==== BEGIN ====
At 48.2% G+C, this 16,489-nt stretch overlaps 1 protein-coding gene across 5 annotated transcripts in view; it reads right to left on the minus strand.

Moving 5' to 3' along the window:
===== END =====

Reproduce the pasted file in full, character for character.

At 48.2% G+C, this 16,489-nt stretch overlaps 1 protein-coding gene across 5 annotated transcripts in view; it reads right to left on the minus strand.

Moving 5' to 3' along the window: